Culture Buzz

Art, photography and writing. What’s the difference, anyway?

"Fashionista" by David Fokos, inspired by Stephen Fried's book, Thing of Beauty.

“Fashionista” by David Fokos, inspired by Stephen Fried’s book, Thing of Beauty.

Photographer David Fokos has an appreciation for real books– not the kind you buy on Amazon and read on a tablet– but the hard back, musty smelling treasures packed with prose that has shaped our culture. Fokos’ show at Pulse Gallery pays homage to the carefully crafted words that have evolved into idiomatic phrases; iconic constructions that hold weight and ring true now in the decade that saw more e-books sold on Amazon.com than those made out of trees and ink.

“This work, for me, was something I felt passionate about,” Fokos says. “I live with Barbarella, who’s a writer who loves to read books. I’m acutely aware of the contributions of writers, as well as books and literature, so this was something I wanted to take the time out of my other schedule to work on.”

Fokos, who is mostly known for his work in black and white landscape photography, took a break from being behind the lens for his first show comprised of artwork, which he physically made, and then captured using a lidless-flatbed scanner in a dark room.

"Big Brother," by David Fokos.

“Big Brother” by David Fokos.

“The scanner allows for extremely high resolution images- so when you look at the images, you can see the pulp in the paper, and all those fibers in extraordinary detail, giving it a real 3- dimensional quality,” he explains. “A number of people thought the “Big Brother” page was suspended on a black background, and they’d ask, how’d you get such a large book? But more than one person thought it was an actual page floating there. The second thing is the lighting you get with the scanner; it’s unique in that whatever is in contact with the glass is the brightest. So, for example, if I was to make something S-shaped, it would look like I was able to light just the surface of the S the brightest. With studio lighting, that’s a very difficult, if not impossible, thing to achieve– to shape light into a specific form.”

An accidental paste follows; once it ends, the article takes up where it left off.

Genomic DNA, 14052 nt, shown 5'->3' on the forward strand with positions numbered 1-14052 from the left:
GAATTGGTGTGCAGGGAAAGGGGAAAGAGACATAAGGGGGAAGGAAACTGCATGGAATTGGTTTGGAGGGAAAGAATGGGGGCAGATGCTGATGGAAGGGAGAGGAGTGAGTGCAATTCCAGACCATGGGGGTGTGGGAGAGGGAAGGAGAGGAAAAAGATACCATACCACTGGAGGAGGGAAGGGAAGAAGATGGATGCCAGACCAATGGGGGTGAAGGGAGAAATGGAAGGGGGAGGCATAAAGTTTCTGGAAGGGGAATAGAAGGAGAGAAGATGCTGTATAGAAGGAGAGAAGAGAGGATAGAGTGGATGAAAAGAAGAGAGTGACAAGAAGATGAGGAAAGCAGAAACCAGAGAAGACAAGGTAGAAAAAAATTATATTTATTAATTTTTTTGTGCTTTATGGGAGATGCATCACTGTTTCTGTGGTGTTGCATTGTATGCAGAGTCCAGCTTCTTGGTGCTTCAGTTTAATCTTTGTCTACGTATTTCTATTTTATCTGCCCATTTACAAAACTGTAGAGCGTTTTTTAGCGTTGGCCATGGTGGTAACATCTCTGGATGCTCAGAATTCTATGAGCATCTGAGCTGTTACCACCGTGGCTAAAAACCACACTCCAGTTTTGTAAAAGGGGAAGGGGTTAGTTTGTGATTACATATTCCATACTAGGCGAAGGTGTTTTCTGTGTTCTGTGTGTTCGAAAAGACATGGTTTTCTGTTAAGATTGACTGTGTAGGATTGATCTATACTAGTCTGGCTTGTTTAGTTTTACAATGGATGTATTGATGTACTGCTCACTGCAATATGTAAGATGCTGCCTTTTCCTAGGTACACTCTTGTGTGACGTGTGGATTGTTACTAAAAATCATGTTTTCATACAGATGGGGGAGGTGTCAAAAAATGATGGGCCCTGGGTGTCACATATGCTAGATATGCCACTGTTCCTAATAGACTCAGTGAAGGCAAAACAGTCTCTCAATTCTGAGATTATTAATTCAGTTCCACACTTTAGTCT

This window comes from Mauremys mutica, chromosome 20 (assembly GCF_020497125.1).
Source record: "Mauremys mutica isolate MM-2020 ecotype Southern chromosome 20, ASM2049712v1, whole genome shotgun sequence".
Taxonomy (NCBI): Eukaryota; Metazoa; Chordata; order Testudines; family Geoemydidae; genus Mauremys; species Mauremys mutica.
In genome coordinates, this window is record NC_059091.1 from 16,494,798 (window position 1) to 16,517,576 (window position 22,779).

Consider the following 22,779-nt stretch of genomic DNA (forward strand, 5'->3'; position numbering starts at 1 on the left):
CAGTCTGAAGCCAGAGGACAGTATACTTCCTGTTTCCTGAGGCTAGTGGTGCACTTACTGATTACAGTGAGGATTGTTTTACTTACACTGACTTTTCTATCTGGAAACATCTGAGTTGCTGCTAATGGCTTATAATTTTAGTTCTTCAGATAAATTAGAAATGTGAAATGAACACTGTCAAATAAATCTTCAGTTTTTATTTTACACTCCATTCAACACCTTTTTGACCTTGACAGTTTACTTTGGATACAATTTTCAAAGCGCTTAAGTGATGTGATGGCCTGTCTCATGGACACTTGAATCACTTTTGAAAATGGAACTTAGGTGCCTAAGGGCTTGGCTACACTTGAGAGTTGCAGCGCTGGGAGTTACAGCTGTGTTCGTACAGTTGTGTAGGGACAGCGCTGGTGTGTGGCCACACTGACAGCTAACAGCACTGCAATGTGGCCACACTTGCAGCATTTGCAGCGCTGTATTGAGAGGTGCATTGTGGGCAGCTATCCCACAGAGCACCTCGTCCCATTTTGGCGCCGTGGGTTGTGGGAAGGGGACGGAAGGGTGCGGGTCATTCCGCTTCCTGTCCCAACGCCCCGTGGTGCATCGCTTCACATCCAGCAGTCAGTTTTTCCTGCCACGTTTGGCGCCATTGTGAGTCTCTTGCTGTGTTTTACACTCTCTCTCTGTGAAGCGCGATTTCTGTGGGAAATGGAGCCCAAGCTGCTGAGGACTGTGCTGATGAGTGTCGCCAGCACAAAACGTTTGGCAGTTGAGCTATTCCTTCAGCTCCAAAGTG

"When the drugs began to take hold" by David Fokos.

“The drugs began to take hold” by David Fokos.

Inspired by titles like Hunter S. Thompson’s Fear and Loathing in Las Vegas,  George Orwell’s Nineteen Eighty-Four, Joy Davidman’s Weeping Bay and Stephen Fried’s Thing of Beauty, Fokos manipulated pages into forms emblematic of the writers’ phrases he chose to highlight. For example, his piece “Big Brother” is meant to resemble police tape, preventing you from reading the “subversive text” beyond it and Davidman’s famous line– also the title of Fokos’ piece– “Life’s a Bitch,” is a sentiment he translates into form by crumpling-up the page it was written on.

Without intention, the writer’s desk installation reflects Fokos’ process to perfect the origami-like constructions that he then scanned to make the large-scale pieces in the show. The takeaway? Crafting isn’t easy, no matter the artist or genre.

Don’t miss Fokos’ talk on his work, happening at Pulse Gallery at 6 p.m. on Tuesday, Dec. 10 at Bread & Salt. He’ll be discussing his process in-depth and taking attendees on a gallery tour. The show is on view through Dec. 20.  Contact director@pulsegallery.org for more information and sales inquiries.

Editor’s note: Fokos is also the director of Art Pulse T.V., where he collaborates with executive producer (and his wife), Barbarella, to expose the arts in San Diego County and Baja. To follow what they’re in to, check out artpulse.tv for past episodes.